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In short, ASCAP requests that Dad's Donuts pay several hundred dollars per year in licensing fees, back-dated to last February. The payment's basically a form of insurance that will prevent the venue from being sued if a band were to play a cover version of an ASCAP song -- say, "Welcome to Paradise," by Green Day. Buddy swears the bands play only originals, and he resents ASCAP's interference.
"They're like high-pressure telemarketers," Buddy says of the representatives who have phoned him. "To me the whole thing is a crock. These are just kids trying to learn how to play."
Exactly how ASCAP discovered that Dad's Donuts was hosting live music isn't clear. The Crawfords don't advertise their shows, save a small announcement of upcoming bands taped to the front door. But Vincent Candilora, senior vice president of licensing at ASCAP, points out that his company employs about 150 people across the United States who look through local newspapers, magazines, and even community newsweeklies for potential infringers. "Who knows," says Candilora, "maybe one of them stopped in for a donut."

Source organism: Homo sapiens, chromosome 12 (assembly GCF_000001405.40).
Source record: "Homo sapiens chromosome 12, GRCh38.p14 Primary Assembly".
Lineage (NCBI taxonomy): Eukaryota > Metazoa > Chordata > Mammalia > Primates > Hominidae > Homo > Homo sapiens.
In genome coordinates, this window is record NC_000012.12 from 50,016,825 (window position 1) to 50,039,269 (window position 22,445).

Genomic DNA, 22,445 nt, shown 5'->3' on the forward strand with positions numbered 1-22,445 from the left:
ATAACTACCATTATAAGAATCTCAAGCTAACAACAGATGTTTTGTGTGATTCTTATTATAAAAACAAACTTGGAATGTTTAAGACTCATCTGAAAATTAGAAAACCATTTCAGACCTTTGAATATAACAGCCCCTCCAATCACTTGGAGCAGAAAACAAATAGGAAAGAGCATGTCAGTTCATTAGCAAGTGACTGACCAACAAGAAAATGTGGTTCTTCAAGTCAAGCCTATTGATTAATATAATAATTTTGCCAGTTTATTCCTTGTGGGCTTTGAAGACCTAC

Candilora agrees that Dad's Donuts owes nothing to ASCAP as long as the bands play on-ly original material. He also notes that ASCAP does not willingly turn a blind eye to small venues. "If they are unwilling to sign a license, we'll say, 'You don't have to use music, and we'd like you stop using it if you're going to use it illegally.' And if they continue to use it, we'll send investigators who will literally listen to the music, and when they hear our members' music being performed, they will document it, and we will take that venue to federal court and pursue the venue under copyright law."
Buddy has no intention of paying, and this week the Crawfords will reopen their doors to local bands, albeit with a severe caveat against cover tunes. On Saturday, May 16, the rock band Harrison Bergeron will play at 9 p.m. Others are sure to follow in the coming weeks: The venue's recent hiatus didn't make a dent in the number of bands calling for gigs.
"The acoustics are not great, they don't have a PA, or a stage, or anything," says Morgan. "But it's there, it's a venue, and it's somewhere to play and get your stuff out. That's basically Dad's Donuts for you.